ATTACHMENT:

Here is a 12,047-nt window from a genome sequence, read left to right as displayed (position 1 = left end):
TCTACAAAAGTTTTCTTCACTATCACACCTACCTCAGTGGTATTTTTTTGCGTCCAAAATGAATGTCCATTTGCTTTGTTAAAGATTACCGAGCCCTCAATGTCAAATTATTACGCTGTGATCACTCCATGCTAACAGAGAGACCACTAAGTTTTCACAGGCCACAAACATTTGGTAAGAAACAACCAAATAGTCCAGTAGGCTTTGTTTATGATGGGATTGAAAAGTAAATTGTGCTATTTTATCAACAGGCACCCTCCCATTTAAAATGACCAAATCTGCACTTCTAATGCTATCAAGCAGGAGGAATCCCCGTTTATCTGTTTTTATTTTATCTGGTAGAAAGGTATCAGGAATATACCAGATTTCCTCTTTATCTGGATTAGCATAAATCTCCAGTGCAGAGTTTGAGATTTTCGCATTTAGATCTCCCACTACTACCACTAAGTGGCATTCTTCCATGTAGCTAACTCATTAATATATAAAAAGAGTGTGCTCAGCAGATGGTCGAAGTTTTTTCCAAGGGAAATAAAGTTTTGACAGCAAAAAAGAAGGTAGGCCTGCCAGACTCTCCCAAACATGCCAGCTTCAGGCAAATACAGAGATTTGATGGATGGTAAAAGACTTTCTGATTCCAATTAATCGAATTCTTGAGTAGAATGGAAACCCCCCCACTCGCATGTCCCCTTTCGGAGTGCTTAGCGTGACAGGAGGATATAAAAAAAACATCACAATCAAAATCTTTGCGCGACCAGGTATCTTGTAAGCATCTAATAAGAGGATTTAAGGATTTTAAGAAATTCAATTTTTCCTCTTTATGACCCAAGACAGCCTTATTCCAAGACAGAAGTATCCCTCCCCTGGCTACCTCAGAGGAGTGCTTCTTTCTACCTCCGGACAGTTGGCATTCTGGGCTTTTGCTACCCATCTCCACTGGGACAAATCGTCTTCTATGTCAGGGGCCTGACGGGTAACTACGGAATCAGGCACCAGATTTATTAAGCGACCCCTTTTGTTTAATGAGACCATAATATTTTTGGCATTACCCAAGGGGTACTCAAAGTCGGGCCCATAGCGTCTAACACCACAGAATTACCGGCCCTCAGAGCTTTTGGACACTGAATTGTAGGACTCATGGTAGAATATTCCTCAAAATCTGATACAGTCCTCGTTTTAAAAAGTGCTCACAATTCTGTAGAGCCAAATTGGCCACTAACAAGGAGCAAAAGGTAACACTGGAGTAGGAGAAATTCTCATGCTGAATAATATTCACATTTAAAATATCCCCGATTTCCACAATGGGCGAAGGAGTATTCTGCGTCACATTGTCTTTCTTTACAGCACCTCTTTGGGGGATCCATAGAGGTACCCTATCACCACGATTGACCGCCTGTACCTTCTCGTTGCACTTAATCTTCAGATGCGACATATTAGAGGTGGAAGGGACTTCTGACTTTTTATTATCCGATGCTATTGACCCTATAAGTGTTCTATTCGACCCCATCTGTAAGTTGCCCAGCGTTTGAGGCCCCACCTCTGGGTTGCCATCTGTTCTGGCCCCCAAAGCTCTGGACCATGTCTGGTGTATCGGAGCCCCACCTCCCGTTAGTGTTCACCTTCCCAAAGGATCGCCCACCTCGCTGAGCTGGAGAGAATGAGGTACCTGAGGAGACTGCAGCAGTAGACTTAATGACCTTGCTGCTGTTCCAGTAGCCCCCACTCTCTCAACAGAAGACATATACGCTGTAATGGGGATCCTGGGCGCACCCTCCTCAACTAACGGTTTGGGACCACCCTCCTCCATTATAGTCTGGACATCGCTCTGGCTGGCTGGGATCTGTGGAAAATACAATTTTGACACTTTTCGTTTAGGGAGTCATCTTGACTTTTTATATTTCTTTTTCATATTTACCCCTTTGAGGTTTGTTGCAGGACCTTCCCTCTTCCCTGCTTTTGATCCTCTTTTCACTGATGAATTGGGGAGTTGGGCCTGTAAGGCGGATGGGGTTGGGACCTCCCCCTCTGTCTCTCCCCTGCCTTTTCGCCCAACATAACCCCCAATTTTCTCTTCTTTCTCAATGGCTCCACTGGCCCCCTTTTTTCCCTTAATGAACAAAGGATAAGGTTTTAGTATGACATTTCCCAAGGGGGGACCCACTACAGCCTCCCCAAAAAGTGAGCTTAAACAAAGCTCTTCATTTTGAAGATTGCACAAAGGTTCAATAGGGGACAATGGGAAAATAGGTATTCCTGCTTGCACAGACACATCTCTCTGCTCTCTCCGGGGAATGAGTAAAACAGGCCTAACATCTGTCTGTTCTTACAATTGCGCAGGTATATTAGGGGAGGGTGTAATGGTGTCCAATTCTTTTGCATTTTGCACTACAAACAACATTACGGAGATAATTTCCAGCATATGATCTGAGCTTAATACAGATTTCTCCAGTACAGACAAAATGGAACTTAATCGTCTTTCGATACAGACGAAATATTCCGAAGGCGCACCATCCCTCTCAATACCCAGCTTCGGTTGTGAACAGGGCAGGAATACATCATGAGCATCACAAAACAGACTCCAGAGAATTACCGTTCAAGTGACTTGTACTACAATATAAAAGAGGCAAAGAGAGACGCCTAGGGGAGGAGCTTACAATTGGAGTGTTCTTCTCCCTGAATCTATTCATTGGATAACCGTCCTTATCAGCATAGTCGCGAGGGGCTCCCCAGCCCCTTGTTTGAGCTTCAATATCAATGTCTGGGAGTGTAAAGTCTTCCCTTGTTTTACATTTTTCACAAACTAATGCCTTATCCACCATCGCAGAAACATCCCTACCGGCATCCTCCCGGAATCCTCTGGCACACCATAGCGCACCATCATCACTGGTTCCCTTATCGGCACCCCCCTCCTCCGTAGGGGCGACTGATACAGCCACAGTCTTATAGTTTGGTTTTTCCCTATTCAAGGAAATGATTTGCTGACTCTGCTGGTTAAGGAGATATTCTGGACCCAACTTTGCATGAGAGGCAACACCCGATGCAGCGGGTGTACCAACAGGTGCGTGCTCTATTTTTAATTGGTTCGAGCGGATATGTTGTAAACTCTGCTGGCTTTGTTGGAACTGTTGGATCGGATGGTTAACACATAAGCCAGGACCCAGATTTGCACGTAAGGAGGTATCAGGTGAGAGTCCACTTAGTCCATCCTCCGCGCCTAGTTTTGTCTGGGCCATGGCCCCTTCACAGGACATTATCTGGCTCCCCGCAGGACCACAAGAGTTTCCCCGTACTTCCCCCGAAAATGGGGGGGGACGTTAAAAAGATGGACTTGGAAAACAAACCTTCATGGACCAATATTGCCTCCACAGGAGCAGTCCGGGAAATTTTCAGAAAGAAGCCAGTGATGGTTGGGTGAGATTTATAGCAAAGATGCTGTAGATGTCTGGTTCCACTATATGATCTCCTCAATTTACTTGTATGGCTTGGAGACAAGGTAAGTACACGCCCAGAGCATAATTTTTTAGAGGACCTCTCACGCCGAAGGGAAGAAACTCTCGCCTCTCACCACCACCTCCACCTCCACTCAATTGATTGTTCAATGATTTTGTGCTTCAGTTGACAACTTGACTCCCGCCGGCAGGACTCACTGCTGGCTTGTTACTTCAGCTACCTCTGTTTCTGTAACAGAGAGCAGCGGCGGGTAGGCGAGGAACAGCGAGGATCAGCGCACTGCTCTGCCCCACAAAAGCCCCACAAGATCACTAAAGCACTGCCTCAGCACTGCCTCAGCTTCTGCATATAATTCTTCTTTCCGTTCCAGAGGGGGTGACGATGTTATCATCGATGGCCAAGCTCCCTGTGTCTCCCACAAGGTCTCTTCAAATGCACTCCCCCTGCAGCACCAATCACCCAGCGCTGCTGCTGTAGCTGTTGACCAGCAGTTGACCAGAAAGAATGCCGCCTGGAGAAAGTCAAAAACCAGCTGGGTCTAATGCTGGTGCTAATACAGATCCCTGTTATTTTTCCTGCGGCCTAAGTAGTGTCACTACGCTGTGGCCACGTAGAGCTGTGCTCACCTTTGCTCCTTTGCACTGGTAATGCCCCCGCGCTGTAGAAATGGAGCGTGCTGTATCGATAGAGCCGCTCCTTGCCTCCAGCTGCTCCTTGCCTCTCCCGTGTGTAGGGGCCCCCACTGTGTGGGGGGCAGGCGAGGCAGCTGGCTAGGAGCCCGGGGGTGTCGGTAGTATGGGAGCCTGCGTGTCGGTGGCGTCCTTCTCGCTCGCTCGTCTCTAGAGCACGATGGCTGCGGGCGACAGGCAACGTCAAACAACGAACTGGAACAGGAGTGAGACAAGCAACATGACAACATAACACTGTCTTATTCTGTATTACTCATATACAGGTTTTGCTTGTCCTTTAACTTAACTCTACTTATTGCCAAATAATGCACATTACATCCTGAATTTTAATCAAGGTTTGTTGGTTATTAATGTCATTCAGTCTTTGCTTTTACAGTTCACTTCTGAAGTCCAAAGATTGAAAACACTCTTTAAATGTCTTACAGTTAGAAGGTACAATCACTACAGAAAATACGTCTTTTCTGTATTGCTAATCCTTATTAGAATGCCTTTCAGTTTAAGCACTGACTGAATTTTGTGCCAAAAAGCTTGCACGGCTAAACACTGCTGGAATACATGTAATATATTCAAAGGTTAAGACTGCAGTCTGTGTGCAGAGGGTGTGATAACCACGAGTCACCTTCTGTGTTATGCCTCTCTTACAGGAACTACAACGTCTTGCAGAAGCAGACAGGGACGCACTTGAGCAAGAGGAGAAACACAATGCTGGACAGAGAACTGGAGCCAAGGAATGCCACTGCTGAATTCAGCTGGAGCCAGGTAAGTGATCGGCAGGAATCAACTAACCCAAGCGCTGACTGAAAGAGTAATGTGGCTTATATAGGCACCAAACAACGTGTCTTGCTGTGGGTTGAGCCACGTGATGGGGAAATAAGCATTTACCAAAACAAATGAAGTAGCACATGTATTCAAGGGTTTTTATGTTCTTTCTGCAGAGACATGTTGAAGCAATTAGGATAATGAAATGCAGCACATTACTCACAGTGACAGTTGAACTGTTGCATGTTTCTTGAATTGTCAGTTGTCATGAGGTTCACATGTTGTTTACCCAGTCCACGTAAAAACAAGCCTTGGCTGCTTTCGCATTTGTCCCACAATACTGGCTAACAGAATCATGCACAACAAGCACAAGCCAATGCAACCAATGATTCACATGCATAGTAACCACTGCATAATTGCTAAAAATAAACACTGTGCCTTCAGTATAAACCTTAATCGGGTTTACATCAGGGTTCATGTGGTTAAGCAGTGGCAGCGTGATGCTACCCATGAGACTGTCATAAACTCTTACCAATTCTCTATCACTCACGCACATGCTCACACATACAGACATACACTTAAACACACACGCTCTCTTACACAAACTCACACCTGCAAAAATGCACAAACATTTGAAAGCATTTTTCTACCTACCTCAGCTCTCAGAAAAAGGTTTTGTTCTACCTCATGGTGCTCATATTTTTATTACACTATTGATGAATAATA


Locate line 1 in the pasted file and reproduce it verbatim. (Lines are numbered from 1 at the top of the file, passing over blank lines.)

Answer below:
Here is a 12,047-nt window from a genome sequence, read left to right as displayed (position 1 = left end):